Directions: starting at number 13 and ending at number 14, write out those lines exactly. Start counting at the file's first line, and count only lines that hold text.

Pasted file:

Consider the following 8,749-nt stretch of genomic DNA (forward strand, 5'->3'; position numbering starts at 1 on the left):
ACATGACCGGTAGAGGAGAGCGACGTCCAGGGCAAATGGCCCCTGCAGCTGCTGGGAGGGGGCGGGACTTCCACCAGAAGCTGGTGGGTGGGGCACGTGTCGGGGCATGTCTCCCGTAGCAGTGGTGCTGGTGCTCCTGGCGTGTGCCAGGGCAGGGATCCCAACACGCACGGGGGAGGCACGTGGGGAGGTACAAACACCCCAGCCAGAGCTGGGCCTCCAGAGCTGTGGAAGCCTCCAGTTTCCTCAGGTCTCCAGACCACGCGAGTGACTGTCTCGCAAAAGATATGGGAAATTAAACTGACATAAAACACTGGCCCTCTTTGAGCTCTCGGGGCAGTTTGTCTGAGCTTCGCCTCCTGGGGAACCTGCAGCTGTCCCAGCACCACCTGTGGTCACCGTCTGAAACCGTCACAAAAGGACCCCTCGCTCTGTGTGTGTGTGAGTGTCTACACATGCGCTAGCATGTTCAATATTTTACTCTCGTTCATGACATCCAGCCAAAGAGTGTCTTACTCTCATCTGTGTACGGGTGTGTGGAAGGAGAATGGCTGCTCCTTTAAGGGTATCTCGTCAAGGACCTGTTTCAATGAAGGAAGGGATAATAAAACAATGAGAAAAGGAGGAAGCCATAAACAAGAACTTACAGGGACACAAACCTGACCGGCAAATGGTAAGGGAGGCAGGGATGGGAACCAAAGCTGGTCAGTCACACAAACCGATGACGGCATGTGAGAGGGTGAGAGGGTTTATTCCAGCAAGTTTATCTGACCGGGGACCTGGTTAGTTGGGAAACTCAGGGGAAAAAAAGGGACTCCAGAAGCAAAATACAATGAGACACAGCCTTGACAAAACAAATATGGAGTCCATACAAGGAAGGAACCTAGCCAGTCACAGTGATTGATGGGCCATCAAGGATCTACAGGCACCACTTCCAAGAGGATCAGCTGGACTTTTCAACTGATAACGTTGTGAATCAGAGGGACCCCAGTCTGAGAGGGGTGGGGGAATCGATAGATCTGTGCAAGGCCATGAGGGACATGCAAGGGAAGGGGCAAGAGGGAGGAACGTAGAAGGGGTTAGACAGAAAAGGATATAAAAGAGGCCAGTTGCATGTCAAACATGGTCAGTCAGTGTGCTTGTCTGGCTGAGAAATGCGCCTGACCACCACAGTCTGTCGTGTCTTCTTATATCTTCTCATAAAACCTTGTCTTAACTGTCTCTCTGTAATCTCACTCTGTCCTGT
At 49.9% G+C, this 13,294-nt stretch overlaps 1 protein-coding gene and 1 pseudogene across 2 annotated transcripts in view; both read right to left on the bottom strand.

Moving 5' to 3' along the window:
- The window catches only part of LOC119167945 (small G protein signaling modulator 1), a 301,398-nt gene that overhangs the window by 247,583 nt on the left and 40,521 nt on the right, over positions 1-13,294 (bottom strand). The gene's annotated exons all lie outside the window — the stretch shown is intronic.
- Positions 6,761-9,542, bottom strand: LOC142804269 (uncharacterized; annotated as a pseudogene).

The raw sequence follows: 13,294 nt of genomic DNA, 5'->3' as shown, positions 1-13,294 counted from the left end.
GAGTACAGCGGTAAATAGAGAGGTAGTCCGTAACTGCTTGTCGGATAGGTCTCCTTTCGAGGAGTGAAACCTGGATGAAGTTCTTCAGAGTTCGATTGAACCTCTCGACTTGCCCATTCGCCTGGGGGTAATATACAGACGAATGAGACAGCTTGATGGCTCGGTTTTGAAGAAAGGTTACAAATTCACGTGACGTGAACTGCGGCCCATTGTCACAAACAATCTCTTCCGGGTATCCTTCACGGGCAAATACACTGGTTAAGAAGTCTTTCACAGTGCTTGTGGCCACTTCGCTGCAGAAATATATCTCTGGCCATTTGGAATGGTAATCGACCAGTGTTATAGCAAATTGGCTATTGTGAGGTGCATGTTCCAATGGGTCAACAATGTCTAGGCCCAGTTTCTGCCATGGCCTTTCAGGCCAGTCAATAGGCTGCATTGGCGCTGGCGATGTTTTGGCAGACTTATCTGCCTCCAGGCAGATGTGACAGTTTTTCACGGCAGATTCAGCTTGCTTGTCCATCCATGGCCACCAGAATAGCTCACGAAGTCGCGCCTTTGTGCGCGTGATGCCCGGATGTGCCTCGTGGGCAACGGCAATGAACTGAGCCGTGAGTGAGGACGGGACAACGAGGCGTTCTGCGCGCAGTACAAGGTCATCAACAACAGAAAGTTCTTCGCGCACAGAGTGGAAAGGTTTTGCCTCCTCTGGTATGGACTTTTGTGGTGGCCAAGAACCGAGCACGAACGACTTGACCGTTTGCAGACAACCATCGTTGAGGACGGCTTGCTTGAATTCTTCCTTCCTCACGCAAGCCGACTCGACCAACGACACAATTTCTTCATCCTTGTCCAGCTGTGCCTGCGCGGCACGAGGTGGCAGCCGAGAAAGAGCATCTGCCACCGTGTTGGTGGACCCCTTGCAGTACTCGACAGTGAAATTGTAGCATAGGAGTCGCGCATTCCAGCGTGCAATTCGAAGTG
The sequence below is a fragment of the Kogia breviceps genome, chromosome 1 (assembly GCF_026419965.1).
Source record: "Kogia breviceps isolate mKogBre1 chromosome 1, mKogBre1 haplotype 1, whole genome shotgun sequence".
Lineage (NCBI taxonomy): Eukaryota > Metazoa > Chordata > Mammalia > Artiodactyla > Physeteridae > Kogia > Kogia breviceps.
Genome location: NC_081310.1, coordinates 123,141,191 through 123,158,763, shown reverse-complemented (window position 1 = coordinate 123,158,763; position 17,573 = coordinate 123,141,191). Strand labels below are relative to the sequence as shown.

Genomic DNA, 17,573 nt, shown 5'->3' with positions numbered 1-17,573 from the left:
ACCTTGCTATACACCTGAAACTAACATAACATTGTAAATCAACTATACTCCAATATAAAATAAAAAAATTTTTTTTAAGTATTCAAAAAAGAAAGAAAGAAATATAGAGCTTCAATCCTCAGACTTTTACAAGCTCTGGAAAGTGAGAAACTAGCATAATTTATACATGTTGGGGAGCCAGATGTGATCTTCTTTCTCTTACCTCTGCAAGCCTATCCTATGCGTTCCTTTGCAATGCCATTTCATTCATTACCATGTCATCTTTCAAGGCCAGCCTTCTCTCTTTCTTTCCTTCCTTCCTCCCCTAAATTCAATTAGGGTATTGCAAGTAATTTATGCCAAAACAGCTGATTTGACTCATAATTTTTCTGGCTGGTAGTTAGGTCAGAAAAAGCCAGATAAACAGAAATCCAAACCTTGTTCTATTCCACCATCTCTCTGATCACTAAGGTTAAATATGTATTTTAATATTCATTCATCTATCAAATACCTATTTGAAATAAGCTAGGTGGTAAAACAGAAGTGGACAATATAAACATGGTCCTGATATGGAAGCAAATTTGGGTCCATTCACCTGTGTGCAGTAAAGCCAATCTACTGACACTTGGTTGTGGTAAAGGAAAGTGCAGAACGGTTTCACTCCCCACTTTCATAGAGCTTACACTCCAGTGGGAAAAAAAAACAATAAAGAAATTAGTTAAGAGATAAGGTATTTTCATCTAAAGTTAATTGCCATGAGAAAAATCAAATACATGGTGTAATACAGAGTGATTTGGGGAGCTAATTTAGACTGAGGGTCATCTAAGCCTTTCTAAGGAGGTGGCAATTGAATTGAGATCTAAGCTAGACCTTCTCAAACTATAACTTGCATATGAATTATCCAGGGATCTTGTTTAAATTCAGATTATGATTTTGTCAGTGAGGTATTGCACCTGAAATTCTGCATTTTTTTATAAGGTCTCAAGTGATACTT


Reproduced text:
Genomic DNA, 17,573 nt, shown 5'->3' with positions numbered 1-17,573 from the left:
ACCTTGCTATACACCTGAAACTAACATAACATTGTAAATCAACTATACTCCAATATAAAATAAAAAAATTTTTTTTAAGTATTCAAAAAAGAAAGAAAGAAATATAGAGCTTCAATCCTCAGACTTTTACAAGCTCTGGAAAGTGAGAAACTAGCATAATTTATACATGTTGGGGAGCCAGATGTGATCTTCTTTCTCTTACCTCTGCAAGCCTATCCTATGCGTTCCTTTGCAATGCCATTTCATTCATTACCATGTCATCTTTCAAGGCCAGCCTTCTCTCTTTCTTTCCTTCCTTCCTCCCCTAAATTCAATTAGGGTATTGCAAGTAATTTATGCCAAAACAGCTGATTTGACTCATAATTTTTCTGGCTGGTAGTTAGGTCAGAAAAAGCCAGATAAACAGAAATCCAAACCTTGTTCTATTCCACCATCTCTCTGATCACTAAGGTTAAATATGTATTTTAATATTCATTCATCTATCAAATACCTATTTGAAATAAGCTAGGTGGTAAAACAGAAGTGGACAATATAAACATGGTCCTGATATGGAAGCAAATTTGGGTCCATTCACCTGTGTGCAGTAAAGCCAATCTACTGACACTTGGTTGTGGTAAAGGAAAGTGCAGAACGGTTTCACTCCCCACTTTCATAGAGCTTACACTCCAGTGGGAAAAAAAAACAATAAAGAAATTAGTTAAGAGATAAGGTATTTTCATCTAAAGTTAATTGCCATGAGAAAAATCAAATACATGGTGTAATACAGAGTGATTTGGGGAGCTAATTTAGACTGAGGGTCATCTAAGCCTTTCTAAGGAGGTGGCAATTGAATTGAGATCTAAGCTAGACCTTCTCAAACTATAACTTGCATATGAATTATCCAGGGATCTTGTTTAAATTCAGATTATGATTTTGTCAGTGAGGTATTGCACCTGAAATTCTGCATTTTTTTATAAGGTCTCAAGTGATACTT